In the above sentence, the highlighted portion can be changed with the teacher's explanation, and still, the meaning will be the same.
A noun clause is a clause that takes on the role of a noun, and an adverbial clause is a clause that takes on the role of an adverb.
For example –
I completed the homework without any difficulties.
Let's change the highlighted portion in the above sentence to 'easily.' Now it is –
I completed the homework easily.
Therefore 'without any difficulties' can swap the adverb 'easily' perfectly, making it an adverbial clause.
By now, you must have guessed what an adjective clause is. But for clarity, here's a definition – An adjective clause acts as an adjective in its sentence.
In its sentence, an adjective clause functions as an adjective. Here are some instances with adjectives switched in to demonstrate:
For example –
So which is the adjective clause here?
‘My friend who rides a motorcycle’ is the answer.
1. Independent Clause
A clause that may stand alone as a sentence is known as an independent clause. Consider the following examples:
Independent clauses, as you can see, are neither long nor complex sentences. They can surely be used in complicated statements, yet they are classified as simple sentences by definition.
2. Dependent Clause
A dependent clause, on the other hand, is not a complete sentence. Subordinate clauses are another name for dependent clauses. As the name says, these clauses rely on independent clauses to explain ideas clearly. Here are some dependent clause examples:
To make these dependent clauses into complete sentences, combine them with independent clauses:
In the first sentence, the dependent clause ‘When he grows up’ is combined with ‘He plans to shift abroad’. This is again an independent clause.
In the second sentence,‘The cat near the car’is combined with‘being scared of the barking dog. In this case, both the clauses are dependent on one another.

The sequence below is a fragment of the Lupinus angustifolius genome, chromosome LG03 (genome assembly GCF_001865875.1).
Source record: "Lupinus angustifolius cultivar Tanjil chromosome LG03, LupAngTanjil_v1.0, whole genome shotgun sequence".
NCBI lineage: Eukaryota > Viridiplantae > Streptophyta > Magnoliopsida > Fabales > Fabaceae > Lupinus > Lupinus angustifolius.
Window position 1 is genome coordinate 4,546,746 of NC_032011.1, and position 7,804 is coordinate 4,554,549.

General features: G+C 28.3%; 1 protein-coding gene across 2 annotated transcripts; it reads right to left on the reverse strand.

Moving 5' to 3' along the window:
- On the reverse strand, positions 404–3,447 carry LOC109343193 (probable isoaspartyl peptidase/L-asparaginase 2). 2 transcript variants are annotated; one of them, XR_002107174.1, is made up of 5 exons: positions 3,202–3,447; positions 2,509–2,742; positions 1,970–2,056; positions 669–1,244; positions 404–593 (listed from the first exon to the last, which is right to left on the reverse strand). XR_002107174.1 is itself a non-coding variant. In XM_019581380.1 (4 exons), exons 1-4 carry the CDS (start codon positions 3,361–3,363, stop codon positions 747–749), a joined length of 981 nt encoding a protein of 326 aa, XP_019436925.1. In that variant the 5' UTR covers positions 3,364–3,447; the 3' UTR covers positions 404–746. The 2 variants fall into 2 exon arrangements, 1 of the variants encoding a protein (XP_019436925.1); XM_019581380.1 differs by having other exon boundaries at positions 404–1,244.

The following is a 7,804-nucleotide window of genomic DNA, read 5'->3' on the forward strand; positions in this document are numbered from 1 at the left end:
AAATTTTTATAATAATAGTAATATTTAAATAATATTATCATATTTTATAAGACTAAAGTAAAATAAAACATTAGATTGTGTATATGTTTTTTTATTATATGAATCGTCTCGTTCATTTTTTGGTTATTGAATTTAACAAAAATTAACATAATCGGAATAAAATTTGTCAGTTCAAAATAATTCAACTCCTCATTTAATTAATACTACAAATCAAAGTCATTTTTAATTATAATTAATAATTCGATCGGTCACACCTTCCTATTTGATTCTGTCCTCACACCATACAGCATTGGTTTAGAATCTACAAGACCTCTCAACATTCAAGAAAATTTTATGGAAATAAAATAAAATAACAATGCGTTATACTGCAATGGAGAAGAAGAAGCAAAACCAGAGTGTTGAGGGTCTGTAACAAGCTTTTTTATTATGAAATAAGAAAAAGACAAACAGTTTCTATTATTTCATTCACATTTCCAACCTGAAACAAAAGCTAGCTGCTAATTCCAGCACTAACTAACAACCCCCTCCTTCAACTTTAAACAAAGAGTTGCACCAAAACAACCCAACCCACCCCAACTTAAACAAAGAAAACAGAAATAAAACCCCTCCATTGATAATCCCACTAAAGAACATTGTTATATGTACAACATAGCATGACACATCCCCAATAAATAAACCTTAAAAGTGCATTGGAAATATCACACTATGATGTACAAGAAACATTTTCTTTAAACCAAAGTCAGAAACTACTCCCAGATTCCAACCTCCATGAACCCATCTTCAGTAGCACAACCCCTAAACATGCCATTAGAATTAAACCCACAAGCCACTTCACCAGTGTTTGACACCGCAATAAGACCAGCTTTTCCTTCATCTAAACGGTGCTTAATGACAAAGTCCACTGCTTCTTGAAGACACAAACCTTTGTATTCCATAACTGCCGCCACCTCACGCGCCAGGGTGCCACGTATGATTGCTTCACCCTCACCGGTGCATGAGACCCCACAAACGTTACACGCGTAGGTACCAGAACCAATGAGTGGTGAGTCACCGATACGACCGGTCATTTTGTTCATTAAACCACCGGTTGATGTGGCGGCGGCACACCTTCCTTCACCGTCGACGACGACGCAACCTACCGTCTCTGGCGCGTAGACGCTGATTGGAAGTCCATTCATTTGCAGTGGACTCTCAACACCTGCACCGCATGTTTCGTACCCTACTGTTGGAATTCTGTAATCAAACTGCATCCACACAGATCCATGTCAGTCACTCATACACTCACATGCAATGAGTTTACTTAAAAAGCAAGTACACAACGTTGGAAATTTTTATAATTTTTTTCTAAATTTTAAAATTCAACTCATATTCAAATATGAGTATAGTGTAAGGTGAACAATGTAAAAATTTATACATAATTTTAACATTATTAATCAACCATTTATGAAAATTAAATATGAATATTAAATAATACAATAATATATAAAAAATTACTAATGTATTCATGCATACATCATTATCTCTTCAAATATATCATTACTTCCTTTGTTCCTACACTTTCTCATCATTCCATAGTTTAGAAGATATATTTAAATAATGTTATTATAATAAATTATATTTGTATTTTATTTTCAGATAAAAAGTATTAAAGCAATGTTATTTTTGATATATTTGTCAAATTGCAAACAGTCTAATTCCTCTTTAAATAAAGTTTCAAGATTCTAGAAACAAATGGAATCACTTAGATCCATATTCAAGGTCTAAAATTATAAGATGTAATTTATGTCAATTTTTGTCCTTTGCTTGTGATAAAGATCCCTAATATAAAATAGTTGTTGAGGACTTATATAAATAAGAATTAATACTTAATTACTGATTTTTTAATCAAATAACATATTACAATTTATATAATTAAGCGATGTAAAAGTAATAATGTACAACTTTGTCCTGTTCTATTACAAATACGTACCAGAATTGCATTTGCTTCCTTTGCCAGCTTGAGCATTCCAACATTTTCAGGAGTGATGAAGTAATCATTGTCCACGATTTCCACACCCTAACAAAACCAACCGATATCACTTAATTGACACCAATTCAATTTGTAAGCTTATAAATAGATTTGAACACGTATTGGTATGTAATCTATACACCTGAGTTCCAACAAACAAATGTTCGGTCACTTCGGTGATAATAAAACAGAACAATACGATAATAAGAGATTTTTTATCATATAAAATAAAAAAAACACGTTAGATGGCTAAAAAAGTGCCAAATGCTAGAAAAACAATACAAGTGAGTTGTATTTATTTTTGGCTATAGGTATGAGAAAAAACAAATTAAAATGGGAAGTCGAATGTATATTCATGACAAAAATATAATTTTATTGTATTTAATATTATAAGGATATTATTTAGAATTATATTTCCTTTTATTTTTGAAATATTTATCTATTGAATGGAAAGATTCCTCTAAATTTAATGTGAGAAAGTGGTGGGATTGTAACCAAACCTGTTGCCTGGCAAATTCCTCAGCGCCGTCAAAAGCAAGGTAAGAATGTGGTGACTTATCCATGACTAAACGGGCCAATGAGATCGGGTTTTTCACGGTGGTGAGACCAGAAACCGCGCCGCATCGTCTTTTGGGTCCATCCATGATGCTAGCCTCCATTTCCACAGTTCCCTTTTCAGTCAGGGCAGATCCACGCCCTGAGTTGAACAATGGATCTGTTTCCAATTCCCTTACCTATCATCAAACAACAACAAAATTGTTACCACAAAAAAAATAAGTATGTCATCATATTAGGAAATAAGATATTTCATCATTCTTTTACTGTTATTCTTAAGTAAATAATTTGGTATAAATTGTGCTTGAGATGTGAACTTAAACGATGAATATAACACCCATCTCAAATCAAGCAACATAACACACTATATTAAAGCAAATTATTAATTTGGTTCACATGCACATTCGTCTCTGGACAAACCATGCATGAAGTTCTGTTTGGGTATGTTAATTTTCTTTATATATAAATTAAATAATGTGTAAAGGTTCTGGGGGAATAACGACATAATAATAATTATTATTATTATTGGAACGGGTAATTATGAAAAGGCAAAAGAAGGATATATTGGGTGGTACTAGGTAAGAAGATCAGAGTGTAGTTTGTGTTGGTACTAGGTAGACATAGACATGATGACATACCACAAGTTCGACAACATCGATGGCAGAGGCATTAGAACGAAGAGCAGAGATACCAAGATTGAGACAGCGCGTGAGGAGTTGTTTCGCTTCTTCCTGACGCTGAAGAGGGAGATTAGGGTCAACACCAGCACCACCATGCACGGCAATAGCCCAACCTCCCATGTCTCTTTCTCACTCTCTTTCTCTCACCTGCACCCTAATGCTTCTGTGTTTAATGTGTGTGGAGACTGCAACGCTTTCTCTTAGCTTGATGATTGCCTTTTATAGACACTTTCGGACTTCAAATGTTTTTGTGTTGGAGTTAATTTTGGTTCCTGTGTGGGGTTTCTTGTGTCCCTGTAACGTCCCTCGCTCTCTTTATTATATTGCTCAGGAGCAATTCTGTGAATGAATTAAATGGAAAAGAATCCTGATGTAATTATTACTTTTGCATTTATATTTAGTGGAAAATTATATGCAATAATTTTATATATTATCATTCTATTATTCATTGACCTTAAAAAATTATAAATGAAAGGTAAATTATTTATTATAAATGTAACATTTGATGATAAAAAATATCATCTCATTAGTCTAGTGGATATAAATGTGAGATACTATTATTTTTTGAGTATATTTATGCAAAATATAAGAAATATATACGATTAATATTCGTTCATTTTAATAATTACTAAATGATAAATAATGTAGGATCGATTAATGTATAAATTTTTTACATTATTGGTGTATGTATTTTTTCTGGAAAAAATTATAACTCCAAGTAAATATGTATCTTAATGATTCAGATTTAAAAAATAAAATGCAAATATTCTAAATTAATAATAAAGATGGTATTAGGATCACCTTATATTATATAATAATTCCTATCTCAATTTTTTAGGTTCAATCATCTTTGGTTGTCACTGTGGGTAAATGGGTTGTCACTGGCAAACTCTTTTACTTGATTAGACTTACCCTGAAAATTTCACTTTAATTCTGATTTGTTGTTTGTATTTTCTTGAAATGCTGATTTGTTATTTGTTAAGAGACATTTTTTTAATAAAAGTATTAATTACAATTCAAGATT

Sentences are generally formed with different combinations of dependent and independent clauses. Let's look into the details of the same in the next section.
You must join clauses when writing a sentence with more than one independent clause. At least one independent clause appears in each sentence you compose. Your sentence's other clauses dictate how you can join them with your independent clause.
For example –
A compound sentence is one that contains two or more independent clauses. A comma followed by a coordinating conjunction, a semicolon, or a colon joins the clauses in a compound sentence. Coordination refers to this type of combination.
I love eating chocolates, but I know it's bad for my teeth.
When all of your clauses are independent, you can join them together with a coordinating conjunction. The coordinating conjunctions in English are:
A subordinating conjunction is required when combining a dependent and independent clauses. There are many more subordinating conjunctions than coordinating conjunctions, and they can be classified based on their purpose.
A complicated sentence is one that contains an independent clause and one or more dependent clauses, whereas a compound-complex sentence contains two or more independent clauses and at least one dependent clause. The subordinating conjunction marks the beginning of the dependent clause in either of these statements. Here are a couple of such examples:
As you can see in these examples, when the dependent clause comes first, it needs to be followed by a comma.
The use of subordinating conjunctions isn't the only way to insert a dependent clause into a sentence. Relative pronouns or relative adverbs can also be used to begin dependent clauses.
That, whose, whom, who, and which are examples of relative pronouns. Consider how these dependent clauses begin with relative pronouns function in sentences:
The guy who shouted all night made it impossible to fall asleep.
Relative adverbs include where, when, how, and why. Here are a few relative adverb-led dependent clauses at work:
The traffic jam is the reason why we were late.
With this, the basic idea of phrases and clauses comes to an end. Now let's see the difference between the two.
First, have a look at the table below and then the key points explained below –
Does not contain a subject and a verb
Contains a subject and a verb
Functions as a single part of speech
Functions as a complete sentence or sentence part
Lacks the ability to express a complete thought
Expresses a complete thought or idea
It can be categorized into different types (noun, verb, adjective, adverbial, prepositional, etc.)
Can be independent or dependent
Examples: "in the morning," "on the table."
Examples: "She runs," "He is reading a book."
It cannot stand alone as a sentence.
Can stand alone as a sentence (independent clause) or depends on another clause (dependent clause)
It does not have a subject or a verb
It has a subject and a verb
Provides additional information within a sentence
Conveys a complete thought or idea
Can modify a noun, verb, or another part of speech
Can function as a subject, object, or complement
Examples: "running in the park," "with a smile."
Examples: "I ate an apple," "They are playing."
Next time, whenever you are given worksheets on phrases and clauses, refer to this blog. You will face no more hurdles.